Director Gareth Edwards made a big splash with his 2010 feature debut, Monsters, and went on to helm a pair of big-budget sci-fi extravaganzas in 2014’s Godzilla and 2016’s Rogue One: A Star Wars Story. With a resume that impressive, it’s no wonder his first original film, this week’s The Creator, arrives with a lot of buzz and high expectations. Ahead of the film’s release, Edwards sat down to speak about one of its big action sequences, explaining how one pandemic-related location challenge influenced the scene, what kinds of choices were made in crafting the spectacular visuals, and more.
On changing locations due to the pandemic:
Gareth Edwards: This scene is actually a great example of rolling with your punches and how sometimes you can turn a negative into a positive. I wanted to shoot this whole sequence in Cambodia at a floating village, and what happened is the pandemic came along and they were like, “We can go to Cambodia, but you can’t shoot the whole sequence there. You’re going to have to do all the big explosion stuff in Thailand.” And so I was like, “OK, we’ve got to find a place that looks incredible.” And we looked everywhere and just by — I say sheer fluke, but location scouts found this bridge, this kind of — I think it’s the second biggest wooden trestle bridge in the world or something that you can walk across. Anyway, it’s massive. And it looked like something straight out of a David Lean movie.
And now, looking back on it, there’s this whole sequence that takes place with this bridge, and it feels like embarrassing that I hadn’t written it that way or storyboarded it that way, that this was just an accident of the pandemic forcing me not to film where I wanted to film. So that was massive.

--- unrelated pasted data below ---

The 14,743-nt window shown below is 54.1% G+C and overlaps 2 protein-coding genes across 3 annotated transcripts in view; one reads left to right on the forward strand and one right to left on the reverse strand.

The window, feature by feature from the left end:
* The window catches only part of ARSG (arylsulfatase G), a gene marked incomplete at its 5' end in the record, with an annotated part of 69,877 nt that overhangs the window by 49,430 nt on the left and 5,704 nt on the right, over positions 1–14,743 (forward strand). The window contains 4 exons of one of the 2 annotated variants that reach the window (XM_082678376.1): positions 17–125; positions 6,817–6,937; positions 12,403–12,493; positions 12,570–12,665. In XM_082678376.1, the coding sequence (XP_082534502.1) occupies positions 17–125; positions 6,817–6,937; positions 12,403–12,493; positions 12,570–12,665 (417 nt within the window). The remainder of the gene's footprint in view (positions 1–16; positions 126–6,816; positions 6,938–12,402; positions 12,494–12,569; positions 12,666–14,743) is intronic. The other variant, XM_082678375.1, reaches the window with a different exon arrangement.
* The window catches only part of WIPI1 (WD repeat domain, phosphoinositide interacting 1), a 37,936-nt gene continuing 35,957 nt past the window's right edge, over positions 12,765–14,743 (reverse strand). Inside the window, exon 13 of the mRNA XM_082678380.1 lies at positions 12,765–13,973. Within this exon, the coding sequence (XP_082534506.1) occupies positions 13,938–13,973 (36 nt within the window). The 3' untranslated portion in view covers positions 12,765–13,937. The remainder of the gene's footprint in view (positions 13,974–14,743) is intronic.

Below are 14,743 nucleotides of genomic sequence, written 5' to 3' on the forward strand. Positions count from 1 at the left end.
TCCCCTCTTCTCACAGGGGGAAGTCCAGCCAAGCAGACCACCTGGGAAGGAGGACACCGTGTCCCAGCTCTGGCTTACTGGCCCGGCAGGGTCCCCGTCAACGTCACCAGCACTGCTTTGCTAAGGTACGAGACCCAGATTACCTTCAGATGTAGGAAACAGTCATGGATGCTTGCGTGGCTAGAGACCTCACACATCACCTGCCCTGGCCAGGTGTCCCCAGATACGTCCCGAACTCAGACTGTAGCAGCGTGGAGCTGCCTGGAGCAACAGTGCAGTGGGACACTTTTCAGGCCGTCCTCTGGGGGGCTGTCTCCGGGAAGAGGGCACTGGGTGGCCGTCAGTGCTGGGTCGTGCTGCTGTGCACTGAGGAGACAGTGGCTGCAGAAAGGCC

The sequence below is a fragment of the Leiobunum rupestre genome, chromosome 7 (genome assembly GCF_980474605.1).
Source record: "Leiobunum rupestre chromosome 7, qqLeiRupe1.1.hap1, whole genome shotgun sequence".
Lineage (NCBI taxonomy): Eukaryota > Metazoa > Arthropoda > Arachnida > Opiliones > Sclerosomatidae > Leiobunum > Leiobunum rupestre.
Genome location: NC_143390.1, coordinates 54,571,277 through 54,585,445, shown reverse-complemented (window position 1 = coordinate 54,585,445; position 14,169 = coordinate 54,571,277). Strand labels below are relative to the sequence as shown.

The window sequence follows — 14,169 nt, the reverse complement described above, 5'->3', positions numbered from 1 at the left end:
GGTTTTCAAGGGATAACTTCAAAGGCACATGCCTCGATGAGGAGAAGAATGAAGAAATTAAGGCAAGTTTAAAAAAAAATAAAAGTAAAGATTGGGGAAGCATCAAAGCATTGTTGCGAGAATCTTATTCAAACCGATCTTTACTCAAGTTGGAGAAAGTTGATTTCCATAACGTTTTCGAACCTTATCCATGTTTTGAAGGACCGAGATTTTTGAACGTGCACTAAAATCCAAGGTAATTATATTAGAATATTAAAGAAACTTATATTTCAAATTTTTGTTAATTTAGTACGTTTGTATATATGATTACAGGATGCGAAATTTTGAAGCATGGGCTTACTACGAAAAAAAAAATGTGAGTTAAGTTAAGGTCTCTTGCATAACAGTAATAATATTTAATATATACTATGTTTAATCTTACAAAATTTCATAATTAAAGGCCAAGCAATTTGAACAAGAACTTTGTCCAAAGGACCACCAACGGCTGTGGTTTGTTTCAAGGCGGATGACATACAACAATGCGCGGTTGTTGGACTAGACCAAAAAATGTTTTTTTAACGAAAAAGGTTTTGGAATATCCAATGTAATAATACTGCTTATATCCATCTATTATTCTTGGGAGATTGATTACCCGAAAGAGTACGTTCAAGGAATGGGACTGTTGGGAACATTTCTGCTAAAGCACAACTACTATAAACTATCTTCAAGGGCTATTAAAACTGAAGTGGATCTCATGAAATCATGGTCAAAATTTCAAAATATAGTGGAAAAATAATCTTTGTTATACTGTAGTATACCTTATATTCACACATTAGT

(Photo by ©20th Century Studios)
On transforming actors into robots in post-production:
Edwards: Industrial Light and Magic were really good, in that a lot of the people you see in the sequence that are robots or A.I., they weren’t wearing those special suits. They didn’t have the motion capture suits on. I didn’t want anybody to look like a robot or have to be a robot in the sequence. We just filmed it with everyone as a human. And then in post-production, once it was edited, then we watched it together and said, “OK, it’d be really cool if this woman was a robot, if that person running past there — your eye goes to them, so let’s make them a robot.” So we weren’t stuck with anyone having to be A.I..
Watch the video for the full scene breakdown with Gareth Edwards.